2 Comments

  • Short term lets can, of course, be a welcome income source for ‘amateur’ landlords, especially those in heavily touristic areas. Well monitored by professional organisations such as Airbnb and responsible hosts it can diminish the risks from anti-social behaviour affecting neighbours. Statistics are often there to justify the writer’s existence, increase circulation and hence increase Ad revenue lets face it, and the more headline inflaming the better (look at the Sun newspapers coverage front page of today regarding the new Chinese virus, it may be serious but certainly not accurate reporting but grossly exaggerated and intended to scare.) In my own case, the intended change from shorthold tenancy agreement to a complete refurbishment for Airbnb lettings has been instigated by governments own actions and future intentions, problems with previous tenants (incl noise affecting neighbours), the difficulty of sufficient access to improve the property without intrusions, and a family divorce necessitating an extra place for one partner to reside. This would not have been possible without being able to obtain an income from both properties by letting out part of them for part of the year and obtaining a similar income to enable family economic survival. It also fulfills a social role, as an old colleague from Uni days, who now has a house in Hove on the South coast, explained to me on a recent meetup. He lives alone and obtains a great deal of pleasure from visiting Airbnb guests, has met a multitude of interesting characters and makes friends from around the world, who often reciprocate with invitations to meet their family in far flung destinations-trips he could not afford by staying in hotels. Lets not ignore the positive aspects of short term lets either, every negative has a positive said Einstein, who was, I believe, a ‘fairly’ wise gentleman!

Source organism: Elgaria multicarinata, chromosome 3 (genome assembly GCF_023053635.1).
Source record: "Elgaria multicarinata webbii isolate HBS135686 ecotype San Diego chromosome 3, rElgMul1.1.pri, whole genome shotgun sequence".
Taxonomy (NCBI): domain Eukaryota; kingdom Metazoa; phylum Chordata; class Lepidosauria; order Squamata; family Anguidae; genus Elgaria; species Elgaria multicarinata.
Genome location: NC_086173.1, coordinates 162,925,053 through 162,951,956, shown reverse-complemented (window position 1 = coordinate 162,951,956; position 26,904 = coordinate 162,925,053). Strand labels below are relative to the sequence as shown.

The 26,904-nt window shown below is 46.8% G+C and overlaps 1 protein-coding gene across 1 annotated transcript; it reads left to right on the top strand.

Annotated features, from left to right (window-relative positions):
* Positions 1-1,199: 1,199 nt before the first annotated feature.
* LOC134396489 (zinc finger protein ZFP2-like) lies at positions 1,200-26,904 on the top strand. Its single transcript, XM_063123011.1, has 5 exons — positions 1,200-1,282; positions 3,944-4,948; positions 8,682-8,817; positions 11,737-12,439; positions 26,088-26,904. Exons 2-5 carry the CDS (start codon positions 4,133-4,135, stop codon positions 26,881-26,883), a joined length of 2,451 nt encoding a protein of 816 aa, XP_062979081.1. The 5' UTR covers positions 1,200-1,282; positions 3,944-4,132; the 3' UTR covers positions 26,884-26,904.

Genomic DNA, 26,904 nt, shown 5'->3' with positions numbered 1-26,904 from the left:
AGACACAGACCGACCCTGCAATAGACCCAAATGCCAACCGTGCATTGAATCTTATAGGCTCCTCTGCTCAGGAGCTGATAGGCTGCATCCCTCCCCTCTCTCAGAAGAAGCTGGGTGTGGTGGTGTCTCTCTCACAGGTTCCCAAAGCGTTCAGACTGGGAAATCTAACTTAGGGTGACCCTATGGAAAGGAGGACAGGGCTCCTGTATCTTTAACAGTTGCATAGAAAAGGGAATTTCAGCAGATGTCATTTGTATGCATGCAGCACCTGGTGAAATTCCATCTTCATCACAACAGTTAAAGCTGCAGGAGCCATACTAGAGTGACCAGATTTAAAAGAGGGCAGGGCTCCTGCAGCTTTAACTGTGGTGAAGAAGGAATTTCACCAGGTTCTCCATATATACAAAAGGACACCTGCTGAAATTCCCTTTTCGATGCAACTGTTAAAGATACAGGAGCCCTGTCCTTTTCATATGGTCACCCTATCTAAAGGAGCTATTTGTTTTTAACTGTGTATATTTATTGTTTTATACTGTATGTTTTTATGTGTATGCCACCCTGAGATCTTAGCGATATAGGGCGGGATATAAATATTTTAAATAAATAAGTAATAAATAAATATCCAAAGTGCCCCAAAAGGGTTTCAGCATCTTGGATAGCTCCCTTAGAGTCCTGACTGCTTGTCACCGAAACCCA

• any reasonable and equitable public inquiry would address:

    Grenfell Tower Inquiry Remit
    “…. the reason why these buildings have been clad is because of climate change. The science behind climate change is only a little more complicated than the science behind fire security. After the second war it was known that a safe building can be made using non-flammable materials such as raw steel, raw concrete and asbestos. It was then decided to prioritise climate change and energy efficiency over fire security. It was known by many thousands of people that corners were being cut with fire security. The use of flammable materials introduces a whole range of actual and potential risks into the built environment…”

    Omission of this sort of material is tantamount to a cover-up.